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Councils to publicise citizens' right to inspect town hall ledgers

New transparency rules will require councils to publicise to the press and public the little-known rights to inspect councils’ detailed financial…

This was published under the 2010 to 2015 Conservative and Liberal Democrat coalition government

New transparency rules will require councils to publicise to the press and public the little-known rights to inspect councils’ detailed financial accounts, ledgers and records. This is designed to increase scrutiny of councils’ spending decisions by armchair auditors and local investigative journalists, Local Government Secretary Eric Pickles said today.

Every year councils are required to open their accounting records for public inspection and challenge over a set time period. Yet the public often do not realise that these citizens’ rights include checking not just the accounts but also “all books, deeds, contracts, bills, vouchers and receipts related to them”. These rights allow the public to check any spending under the £500 online transparency threshold, and avoid the need to submit Freedom of Information Act requests.

Revised rules controlling local authority accounting and audit practice have been introduced reinforcing the importance of local transparency, audit openness and accountability. These inspection rights last for 20 working days, but the period differs for each local authority, resulting in a low take-up to date. So in addition to the existing requirement to notify the public of their rights through the local press, councils must now also highlight the opportunity on their website.

In a deregulatory move, changes will also reduce the financial bureaucracy and burdens imposed on the smallest local authorities, streamlining the audit process to make it easier for authorities to be accountable to their community.

Until now, any public body with a budget over £1m had to provide comprehensive accounting and audit details, which hit smaller authorities such as parish councils disproportionately. These budget thresholds have now risen to £6.5m, meaning that up to 100 smaller local bodies will immediately benefit from less burdensome audit requirements, reducing costs on reporting duties imposed by Whitehall.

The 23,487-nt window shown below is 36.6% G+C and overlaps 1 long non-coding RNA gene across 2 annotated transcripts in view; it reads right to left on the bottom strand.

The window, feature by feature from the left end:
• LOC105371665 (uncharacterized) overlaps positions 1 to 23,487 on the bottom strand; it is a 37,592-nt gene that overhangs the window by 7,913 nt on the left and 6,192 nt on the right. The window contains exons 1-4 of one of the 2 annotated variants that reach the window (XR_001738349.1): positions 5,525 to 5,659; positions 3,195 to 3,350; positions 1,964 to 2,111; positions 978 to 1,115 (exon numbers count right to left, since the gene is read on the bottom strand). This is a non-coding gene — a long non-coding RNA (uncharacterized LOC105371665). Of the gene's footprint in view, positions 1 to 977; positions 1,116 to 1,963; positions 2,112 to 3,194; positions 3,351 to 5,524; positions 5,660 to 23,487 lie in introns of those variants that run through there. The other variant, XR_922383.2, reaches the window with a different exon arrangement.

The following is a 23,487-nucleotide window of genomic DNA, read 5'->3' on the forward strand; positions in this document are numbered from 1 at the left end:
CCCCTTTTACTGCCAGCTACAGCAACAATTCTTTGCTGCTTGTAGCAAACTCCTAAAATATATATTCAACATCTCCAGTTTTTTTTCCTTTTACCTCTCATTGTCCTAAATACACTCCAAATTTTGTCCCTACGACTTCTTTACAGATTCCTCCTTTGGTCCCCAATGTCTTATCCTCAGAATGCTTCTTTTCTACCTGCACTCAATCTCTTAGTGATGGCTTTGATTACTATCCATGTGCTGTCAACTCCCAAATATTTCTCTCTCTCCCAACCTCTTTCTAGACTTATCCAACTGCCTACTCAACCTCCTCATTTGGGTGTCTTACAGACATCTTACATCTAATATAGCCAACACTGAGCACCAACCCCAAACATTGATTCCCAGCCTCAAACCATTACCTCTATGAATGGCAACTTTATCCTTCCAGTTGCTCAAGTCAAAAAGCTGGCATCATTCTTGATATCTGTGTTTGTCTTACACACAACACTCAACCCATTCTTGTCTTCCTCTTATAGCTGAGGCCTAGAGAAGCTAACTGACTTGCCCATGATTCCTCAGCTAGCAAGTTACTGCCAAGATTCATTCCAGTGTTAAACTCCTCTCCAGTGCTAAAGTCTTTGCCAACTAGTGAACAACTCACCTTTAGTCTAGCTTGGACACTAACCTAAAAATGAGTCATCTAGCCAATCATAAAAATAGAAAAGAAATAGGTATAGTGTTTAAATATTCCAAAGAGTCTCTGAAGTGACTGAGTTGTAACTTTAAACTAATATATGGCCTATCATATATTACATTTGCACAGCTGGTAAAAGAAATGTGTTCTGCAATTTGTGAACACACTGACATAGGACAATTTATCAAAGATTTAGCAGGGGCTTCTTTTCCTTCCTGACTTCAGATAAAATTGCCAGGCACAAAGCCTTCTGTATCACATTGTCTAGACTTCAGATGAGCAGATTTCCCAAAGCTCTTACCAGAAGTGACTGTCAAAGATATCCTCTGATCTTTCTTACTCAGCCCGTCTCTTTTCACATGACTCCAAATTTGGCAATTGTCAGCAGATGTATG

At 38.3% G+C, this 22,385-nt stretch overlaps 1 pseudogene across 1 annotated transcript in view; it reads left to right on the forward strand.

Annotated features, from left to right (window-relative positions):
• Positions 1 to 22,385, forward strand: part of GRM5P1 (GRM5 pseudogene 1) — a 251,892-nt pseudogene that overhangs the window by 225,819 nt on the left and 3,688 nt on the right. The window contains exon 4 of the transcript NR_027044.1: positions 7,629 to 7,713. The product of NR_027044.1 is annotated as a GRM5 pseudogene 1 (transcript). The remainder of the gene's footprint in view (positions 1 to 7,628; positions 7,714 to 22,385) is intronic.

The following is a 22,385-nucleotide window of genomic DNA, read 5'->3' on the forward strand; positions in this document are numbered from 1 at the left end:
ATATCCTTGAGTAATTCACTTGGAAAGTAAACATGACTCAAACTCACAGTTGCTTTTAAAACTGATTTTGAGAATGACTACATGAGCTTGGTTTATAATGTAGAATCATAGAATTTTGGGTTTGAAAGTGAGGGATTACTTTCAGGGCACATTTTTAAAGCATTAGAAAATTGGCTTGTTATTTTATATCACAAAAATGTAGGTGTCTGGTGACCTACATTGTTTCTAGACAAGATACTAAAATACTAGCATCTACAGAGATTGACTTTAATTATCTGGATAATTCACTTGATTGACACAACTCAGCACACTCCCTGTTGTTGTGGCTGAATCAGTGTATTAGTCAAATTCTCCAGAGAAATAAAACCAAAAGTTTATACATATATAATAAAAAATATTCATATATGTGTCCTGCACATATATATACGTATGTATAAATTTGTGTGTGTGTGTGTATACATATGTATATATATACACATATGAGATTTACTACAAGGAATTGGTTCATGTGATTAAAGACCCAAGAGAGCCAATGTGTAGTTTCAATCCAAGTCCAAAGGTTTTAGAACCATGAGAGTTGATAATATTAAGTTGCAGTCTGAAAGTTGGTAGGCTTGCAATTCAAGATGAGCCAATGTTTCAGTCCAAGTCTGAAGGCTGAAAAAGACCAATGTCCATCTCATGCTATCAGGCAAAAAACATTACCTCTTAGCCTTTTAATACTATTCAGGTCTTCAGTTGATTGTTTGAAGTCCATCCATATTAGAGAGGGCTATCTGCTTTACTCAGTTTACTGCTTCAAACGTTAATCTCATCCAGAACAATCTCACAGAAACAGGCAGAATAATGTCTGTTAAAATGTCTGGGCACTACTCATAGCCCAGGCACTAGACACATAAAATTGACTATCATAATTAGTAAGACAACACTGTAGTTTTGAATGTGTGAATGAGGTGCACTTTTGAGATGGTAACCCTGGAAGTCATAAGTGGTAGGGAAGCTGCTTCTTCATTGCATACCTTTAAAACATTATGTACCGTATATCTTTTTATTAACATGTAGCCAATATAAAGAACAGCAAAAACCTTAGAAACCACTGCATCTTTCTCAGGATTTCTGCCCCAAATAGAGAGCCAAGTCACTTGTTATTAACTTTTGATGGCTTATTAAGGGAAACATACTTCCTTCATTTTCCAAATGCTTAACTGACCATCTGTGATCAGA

Communities and Local Government Secretary Eric Pickles said:

An open Government is vital for good democracy and that’s why councils have to open their ledgers to the public - everyone has a right to know how their taxes are spent.

But it’s not enough to just publish them quietly, armchair auditors and local journalists need to know exactly where to find that information and these new changes will make sure they are not just out in the open but under the spotlight too.

We have also cut the red tape for the smallest councils. For too long they have been hostage to the most complex demands from Whitehall, eating into time and resources they could have used to deliver for their community, whilst maintaining robust safeguards on the spending of public money.

Notes to editors

Case studies on the exercise of these rights can be found at: (external link).

1. The revised Accounts and Audit (England) Regulations 2011 now include the following notification requirements:

  • the period during which the accounts and other documents will be available for inspection

  • the place at which, and the hours during which, they will be so available

  • the name and address of the auditor

  • the right to make objections at audit; and

  • the date appointed for the exercise of rights of electors.

As soon as reasonably possible after conclusion of an audit, a larger relevant body must give notice by advertisement and on its website stating that the audit has been concluded and that the statement of accounts is available for inspection by local government electors and including:

  • a statement of the rights conferred on local government electors
  • the address at which and the hours during which those rights may be exercised; and
  • details of where the statement of accounts can be found on the body’s website

2. In addition the new rules raise the threshold below which a local body is classed as a smaller body from £1m to £6.5m annual income or expenditure. This is based on the definition of small companies in the Companies Act.

3. Changes to the regulations came into effect on 31 March 2011 meaning affected authorities can apply the changes to their 2010 - 2011 accounts due to be published shortly. The full regulations can be found at: (external link).

4. Any body which enjoys the freedoms given by the Prudential Capital Finance System is excluded from the smaller body category.

5. Smaller body status means that the body can prepare a simpler set of year end accounts, and is subject to a less demanding system of audit scrutiny. Those without websites are being encouraged to consider how else they can make their community more aware of their rights. Larger parish councils, internal drainage boards and joint committees of principal local authorities will be the main types of body affected by the change.

6. The procedure for councillors to approve the accounting statements of the larger bodies will also change to allow them sight of audit findings before they are asked to give their approval.

7. Enforcement of these regulations in the past has relied on audit review and civil law obligations, and this will continue in the future. Criminal sanctions have been removed, as they have not been invoked in recent years and since Coalition Ministers believe such criminal sanctions are disproportionate.


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Published 13 April 2011